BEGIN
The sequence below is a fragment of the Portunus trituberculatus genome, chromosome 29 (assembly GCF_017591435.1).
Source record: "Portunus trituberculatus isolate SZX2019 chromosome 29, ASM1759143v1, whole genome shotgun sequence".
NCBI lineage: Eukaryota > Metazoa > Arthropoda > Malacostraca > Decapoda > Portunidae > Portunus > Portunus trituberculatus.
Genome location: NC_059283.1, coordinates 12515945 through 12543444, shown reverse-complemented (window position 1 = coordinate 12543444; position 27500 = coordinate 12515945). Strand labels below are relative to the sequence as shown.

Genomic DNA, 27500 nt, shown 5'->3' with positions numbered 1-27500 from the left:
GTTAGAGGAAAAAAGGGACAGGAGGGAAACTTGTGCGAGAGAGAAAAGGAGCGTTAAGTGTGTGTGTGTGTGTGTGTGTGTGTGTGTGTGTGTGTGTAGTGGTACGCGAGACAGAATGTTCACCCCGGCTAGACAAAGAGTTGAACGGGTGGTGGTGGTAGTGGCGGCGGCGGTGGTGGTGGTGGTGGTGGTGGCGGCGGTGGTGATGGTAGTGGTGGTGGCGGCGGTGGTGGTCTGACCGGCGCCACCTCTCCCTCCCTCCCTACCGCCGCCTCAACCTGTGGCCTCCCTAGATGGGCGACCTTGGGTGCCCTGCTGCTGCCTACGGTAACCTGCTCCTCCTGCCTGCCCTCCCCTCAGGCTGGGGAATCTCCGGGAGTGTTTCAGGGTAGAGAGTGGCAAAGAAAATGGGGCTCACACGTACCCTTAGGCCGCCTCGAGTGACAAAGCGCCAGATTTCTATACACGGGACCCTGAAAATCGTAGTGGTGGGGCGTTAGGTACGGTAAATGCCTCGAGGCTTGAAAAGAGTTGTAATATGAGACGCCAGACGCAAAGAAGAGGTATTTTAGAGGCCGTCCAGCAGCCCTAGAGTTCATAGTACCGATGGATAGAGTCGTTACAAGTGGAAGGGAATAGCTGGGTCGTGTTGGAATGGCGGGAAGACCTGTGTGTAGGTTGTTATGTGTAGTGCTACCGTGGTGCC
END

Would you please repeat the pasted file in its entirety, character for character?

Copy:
The sequence below is a fragment of the Portunus trituberculatus genome, chromosome 29 (assembly GCF_017591435.1).
Source record: "Portunus trituberculatus isolate SZX2019 chromosome 29, ASM1759143v1, whole genome shotgun sequence".
NCBI lineage: Eukaryota > Metazoa > Arthropoda > Malacostraca > Decapoda > Portunidae > Portunus > Portunus trituberculatus.
Genome location: NC_059283.1, coordinates 12515945 through 12543444, shown reverse-complemented (window position 1 = coordinate 12543444; position 27500 = coordinate 12515945). Strand labels below are relative to the sequence as shown.

Genomic DNA, 27500 nt, shown 5'->3' with positions numbered 1-27500 from the left:
GTTAGAGGAAAAAAGGGACAGGAGGGAAACTTGTGCGAGAGAGAAAAGGAGCGTTAAGTGTGTGTGTGTGTGTGTGTGTGTGTGTGTGTGTGTGTGTAGTGGTACGCGAGACAGAATGTTCACCCCGGCTAGACAAAGAGTTGAACGGGTGGTGGTGGTAGTGGCGGCGGCGGTGGTGGTGGTGGTGGTGGTGGCGGCGGTGGTGATGGTAGTGGTGGTGGCGGCGGTGGTGGTCTGACCGGCGCCACCTCTCCCTCCCTCCCTACCGCCGCCTCAACCTGTGGCCTCCCTAGATGGGCGACCTTGGGTGCCCTGCTGCTGCCTACGGTAACCTGCTCCTCCTGCCTGCCCTCCCCTCAGGCTGGGGAATCTCCGGGAGTGTTTCAGGGTAGAGAGTGGCAAAGAAAATGGGGCTCACACGTACCCTTAGGCCGCCTCGAGTGACAAAGCGCCAGATTTCTATACACGGGACCCTGAAAATCGTAGTGGTGGGGCGTTAGGTACGGTAAATGCCTCGAGGCTTGAAAAGAGTTGTAATATGAGACGCCAGACGCAAAGAAGAGGTATTTTAGAGGCCGTCCAGCAGCCCTAGAGTTCATAGTACCGATGGATAGAGTCGTTACAAGTGGAAGGGAATAGCTGGGTCGTGTTGGAATGGCGGGAAGACCTGTGTGTAGGTTGTTATGTGTAGTGCTACCGTGGTGCC